In this Mary, I hear another Mary’s voice. I hear Magnificat (Luke 1), the song that Jesus’ mother Mary sang during her pregnancy. Note that her pregnancy was out of wedlock, punishable by death at the time. She learns from her ever-changing body and sings this bad-ass song that defies the notion of the “nice girl” who obeys the social norms. Somehow, she knows that God will “scatter the proud in their conceits” and “cast down the mighty from their thrones and lift up the lowly.” She sings, “You have filled the hungry with good things, and sent the rich away empty.” This Mary, whose lowly socio-economic status only allowed her to marry a carpenter of the town, sings that the kings will be overthrown and the poor will be lifted up. Where on earth does she get it?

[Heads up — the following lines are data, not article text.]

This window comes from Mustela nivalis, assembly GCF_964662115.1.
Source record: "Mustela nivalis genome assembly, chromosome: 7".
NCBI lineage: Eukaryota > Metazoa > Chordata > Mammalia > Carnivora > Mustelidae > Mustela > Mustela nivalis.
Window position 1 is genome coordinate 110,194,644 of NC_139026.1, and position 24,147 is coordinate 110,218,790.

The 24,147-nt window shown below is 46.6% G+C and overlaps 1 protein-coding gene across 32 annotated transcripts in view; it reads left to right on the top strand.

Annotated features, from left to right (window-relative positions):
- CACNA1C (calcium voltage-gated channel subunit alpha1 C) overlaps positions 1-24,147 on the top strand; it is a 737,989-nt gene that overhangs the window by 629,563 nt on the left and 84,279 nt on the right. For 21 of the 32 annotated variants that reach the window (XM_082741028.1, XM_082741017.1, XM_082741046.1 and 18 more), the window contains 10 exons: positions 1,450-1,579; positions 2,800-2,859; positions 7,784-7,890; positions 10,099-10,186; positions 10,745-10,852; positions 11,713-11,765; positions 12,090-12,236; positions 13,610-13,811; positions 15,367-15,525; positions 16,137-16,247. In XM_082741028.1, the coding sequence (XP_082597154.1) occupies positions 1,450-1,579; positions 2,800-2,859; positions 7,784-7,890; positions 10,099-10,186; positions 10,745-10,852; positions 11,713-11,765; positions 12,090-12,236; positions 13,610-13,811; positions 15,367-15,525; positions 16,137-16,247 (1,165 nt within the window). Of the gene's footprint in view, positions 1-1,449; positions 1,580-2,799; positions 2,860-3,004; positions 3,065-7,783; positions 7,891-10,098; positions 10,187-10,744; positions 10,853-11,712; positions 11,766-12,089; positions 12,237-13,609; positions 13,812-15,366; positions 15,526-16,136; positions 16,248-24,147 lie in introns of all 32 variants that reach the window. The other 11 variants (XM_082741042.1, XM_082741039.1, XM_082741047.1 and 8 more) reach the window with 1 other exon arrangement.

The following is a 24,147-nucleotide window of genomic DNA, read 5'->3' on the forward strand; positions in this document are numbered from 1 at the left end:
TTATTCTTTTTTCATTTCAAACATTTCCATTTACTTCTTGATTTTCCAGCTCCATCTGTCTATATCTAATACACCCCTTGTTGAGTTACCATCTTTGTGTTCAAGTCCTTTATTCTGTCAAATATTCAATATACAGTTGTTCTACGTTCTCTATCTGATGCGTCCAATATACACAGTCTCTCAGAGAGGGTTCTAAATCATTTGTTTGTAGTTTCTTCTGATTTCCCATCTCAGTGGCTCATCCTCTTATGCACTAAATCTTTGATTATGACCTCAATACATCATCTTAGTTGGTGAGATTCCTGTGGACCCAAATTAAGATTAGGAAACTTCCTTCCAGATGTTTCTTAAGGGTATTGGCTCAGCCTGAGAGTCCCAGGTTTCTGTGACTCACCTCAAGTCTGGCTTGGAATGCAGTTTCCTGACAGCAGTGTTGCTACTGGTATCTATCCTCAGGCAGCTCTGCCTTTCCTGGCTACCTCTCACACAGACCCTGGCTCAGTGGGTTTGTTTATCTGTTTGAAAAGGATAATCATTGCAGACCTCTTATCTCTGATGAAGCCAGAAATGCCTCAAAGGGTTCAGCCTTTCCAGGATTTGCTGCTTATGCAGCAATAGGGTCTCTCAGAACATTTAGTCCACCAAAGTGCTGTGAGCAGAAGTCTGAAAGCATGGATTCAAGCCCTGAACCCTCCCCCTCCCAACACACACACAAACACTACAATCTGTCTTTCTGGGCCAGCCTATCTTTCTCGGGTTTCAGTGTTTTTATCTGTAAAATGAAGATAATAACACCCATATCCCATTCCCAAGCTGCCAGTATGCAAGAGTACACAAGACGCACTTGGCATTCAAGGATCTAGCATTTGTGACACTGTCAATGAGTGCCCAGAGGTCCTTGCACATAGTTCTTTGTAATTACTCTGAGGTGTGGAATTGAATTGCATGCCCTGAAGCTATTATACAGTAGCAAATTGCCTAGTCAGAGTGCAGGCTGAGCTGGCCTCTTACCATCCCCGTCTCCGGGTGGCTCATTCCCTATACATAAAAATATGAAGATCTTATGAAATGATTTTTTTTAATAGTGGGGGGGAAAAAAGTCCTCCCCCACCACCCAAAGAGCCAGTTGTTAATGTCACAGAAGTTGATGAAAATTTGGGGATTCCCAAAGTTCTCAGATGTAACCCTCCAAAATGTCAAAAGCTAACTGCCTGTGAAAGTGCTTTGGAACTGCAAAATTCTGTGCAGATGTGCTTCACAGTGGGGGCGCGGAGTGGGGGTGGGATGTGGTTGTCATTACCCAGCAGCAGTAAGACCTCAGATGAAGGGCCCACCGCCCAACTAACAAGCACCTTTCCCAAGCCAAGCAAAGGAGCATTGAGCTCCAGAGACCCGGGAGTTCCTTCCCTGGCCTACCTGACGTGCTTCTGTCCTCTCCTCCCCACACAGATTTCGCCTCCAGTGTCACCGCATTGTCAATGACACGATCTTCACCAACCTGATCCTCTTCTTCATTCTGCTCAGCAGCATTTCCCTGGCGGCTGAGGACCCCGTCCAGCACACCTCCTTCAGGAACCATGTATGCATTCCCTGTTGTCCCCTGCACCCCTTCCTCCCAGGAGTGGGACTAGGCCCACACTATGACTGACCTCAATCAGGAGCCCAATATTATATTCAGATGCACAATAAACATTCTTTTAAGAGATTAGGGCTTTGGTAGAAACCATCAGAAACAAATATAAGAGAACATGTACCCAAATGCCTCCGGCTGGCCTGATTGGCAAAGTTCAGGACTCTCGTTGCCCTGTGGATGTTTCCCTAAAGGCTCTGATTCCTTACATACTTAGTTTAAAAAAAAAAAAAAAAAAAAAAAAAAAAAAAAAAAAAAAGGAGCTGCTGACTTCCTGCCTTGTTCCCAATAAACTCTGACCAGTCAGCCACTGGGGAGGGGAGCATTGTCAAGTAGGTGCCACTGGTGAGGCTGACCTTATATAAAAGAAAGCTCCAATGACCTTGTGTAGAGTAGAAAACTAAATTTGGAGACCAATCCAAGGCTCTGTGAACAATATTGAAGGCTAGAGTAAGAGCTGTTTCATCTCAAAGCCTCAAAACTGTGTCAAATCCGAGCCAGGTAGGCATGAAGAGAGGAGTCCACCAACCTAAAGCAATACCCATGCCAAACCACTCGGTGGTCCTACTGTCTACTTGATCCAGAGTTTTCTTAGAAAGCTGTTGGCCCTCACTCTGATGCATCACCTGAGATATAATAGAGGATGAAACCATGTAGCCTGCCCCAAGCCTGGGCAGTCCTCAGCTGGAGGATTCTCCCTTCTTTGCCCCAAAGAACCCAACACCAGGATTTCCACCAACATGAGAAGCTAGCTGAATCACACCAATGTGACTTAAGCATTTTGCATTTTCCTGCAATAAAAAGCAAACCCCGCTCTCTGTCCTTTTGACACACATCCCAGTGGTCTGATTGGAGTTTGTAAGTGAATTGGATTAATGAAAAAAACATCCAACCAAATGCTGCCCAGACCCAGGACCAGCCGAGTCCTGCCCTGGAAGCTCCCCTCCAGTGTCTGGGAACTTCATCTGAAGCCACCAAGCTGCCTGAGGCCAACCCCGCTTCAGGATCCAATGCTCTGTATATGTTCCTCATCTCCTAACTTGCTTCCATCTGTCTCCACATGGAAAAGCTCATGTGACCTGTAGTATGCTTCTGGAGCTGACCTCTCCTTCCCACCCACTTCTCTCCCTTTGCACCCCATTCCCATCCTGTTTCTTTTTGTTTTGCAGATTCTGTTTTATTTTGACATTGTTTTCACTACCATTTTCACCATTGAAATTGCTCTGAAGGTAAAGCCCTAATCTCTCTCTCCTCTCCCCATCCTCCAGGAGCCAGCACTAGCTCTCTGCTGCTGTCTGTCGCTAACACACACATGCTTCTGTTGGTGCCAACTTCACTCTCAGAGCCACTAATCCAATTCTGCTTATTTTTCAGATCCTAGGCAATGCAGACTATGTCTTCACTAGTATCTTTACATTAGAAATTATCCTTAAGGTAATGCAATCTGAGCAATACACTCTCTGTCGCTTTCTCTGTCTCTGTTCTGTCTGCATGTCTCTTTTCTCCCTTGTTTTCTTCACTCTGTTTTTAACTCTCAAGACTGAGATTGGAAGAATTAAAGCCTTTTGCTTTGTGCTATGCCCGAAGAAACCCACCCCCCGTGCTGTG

We find another gaze: she says, “for you, Lord, have looked with favor on your lowly servant.” In this gaze she finds the affirmation that Mary will be a better Mary, a way better Mary. When Mary said “I am nothing” God said, “Nope, you are something and you will see.” In this gaze, she sees the whole society changing: if this is happening to me, the world will change. The objectification of women continues but I also see the Ewha family’s resilience that believes in radical change of the society like these two Marys did. Whenever pain is met, I seek such liberating gaze. Often, I find such gaze in the Ewha community. I soak in such gaze; the gazes of our Marys and God who are affirming and nudging us into better us. Mary’s radical confession was a claim that upsets the social fabric, lifting up the forgotten, marginal people to the highest place. Women being empowered was as radical. I conclude: to embody the Ewha spirit is to soak in this gaze.